10 Tib Lane –


I’ve written before about Bundobust so I won’t go into detail again, but I will say I’ve visited a fair few times since it’s opening in Manchester and I haven’t once been disappointed by the beer range.

Seven Brothers Beerhouse

Seven Brothers Beerhouse, Ancoats

A couple of years back, I lived near Ancoats and there wasn’t really too much around there, but things have moved on and Seven Brothers Beerhouse is one of a number of new openings in the area.

Seven Brothers Beerhouse, Manchester

The first thing you notice is just how large it is – it covers two floors with plenty of seating including comfy couches. It feels very bright and welcoming thanks to skylights and plenty of lighting.

Seating at Seven Brothers Beerhouse

They’ve gone for an industrial look throughout with exposure walls and metal fixtures and fittings. It does look a bit unfinished in sections – particularly the MDF floor – but I assume as it’s only just opened there are some bits still to complete and when we were in, there did seem to be some meetings going on to enhance the venue.

Glassware at Seven Brothers Beerhouse

I think one thing it does need is some guest beers. Seven Brothers only have a small range so for someone like me who is always looking to try something new, I’d want to see more options. They do have something called a ‘trial tap’ but when we enquired what it was, the chap behind the bar just replied “lager” with no further explanation so I’m not sure if this is a Seven Brothers brew or a guest option.

The bar at Seven Brothers Beerhouse

It’s quite a nice venue overall and they do have some bottles (I spotted Wylam in the fridge), but it’d need more variety on offer for it to become one of my regular haunts. It seems like the type of place which would appeal to freelancers as there’s plenty of tables, coffee and cake available – plus it also open its doors at 9am.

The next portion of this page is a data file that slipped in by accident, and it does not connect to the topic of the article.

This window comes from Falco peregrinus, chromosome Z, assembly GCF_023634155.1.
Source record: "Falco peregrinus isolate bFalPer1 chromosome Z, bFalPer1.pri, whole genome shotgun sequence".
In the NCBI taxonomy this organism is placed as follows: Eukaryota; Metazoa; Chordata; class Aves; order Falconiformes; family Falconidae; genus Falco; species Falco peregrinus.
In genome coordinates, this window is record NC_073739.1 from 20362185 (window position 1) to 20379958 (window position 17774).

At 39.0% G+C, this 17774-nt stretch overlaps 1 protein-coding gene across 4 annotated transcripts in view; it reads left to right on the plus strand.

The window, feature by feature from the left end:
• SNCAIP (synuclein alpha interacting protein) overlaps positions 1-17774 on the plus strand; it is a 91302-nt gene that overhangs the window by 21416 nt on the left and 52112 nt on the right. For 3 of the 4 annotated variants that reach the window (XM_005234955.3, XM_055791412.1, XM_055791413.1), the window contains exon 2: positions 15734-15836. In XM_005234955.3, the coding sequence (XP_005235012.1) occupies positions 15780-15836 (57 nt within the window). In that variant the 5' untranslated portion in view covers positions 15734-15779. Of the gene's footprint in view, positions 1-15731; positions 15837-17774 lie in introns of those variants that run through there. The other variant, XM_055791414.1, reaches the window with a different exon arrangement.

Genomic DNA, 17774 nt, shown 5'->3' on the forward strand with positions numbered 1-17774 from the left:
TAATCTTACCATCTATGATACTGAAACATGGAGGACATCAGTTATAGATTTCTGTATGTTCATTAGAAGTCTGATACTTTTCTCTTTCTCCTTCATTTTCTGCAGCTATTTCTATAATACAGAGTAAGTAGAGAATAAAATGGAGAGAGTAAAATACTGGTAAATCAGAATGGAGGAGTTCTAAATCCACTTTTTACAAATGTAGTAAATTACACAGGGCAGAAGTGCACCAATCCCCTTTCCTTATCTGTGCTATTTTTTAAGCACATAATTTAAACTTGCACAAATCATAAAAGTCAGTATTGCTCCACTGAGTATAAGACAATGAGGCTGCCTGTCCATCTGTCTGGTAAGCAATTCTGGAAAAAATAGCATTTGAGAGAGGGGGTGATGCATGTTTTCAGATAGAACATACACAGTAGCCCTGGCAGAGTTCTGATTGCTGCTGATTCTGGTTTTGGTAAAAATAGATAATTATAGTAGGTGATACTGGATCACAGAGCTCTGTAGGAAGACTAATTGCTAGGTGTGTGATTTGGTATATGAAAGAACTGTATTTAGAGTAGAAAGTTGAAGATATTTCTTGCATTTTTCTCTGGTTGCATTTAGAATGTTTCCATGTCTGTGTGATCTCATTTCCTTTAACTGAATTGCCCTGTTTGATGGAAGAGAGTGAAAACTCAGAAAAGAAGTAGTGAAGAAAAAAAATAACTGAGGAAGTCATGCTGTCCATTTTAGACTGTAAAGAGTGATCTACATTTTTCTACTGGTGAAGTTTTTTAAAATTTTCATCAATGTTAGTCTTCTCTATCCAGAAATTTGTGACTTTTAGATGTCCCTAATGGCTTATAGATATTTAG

Blossom Street, Ancoats –

Ancoats General Store

Ancoats General Store

A convenience shop may not be the most obvious place to head to for a few beers, but Ancoats General Store isn’t like your typical Spar. Most of the venue is a traditional shop, but a small section at the front is a coffee shop/bar with two large tables and a few window seats.

It’s only a small drinks menu; four beers are available on draught (including options from Bad Co, Firestone Walker and Wild Beer on our visit) along with gin & tonic, wine and one cocktail option as well as hot drinks. Growler fills and take away coffee are also on offer.

Ancoats General Store, Manchester

The staff were helpful and keen to showcase their range of beers by offering tasters and advice, which is always welcome.

Ancoats General Store, Manchester

The space isn’t huge but it’s very comfortable and appealing. The decor is mainly wood-based with the tables and benches made of a varnished chipboard-style material, and I liked that the benches had small wheels on for ease of movement. It has a real neighbourhood feel to it – customers were popping in for growler fills and coffees to go during our time in there, and the staff seemed to know a number of them which adds to the friendly atmosphere. Somewhere I’d like to visit again if I find myself in that end of town.

57 Great Ancoats Street, Ancoats –

An interesting day visiting some newbies to the city, some of which I could see becoming added to my roster and some I wouldn’t necessarily make a beeline for. But it’s also good to see bar operators trying new ideas and venues opening in areas that aren’t already dominated by drinking establishments.

And finally, just to prove I’m a creature of habit, after we’d finished exploring some new places our final stop off was The Marble Arch for Lagonda and a cheeseboard. Perfect.


3 thoughts on “Visiting some of Manchester’s new openings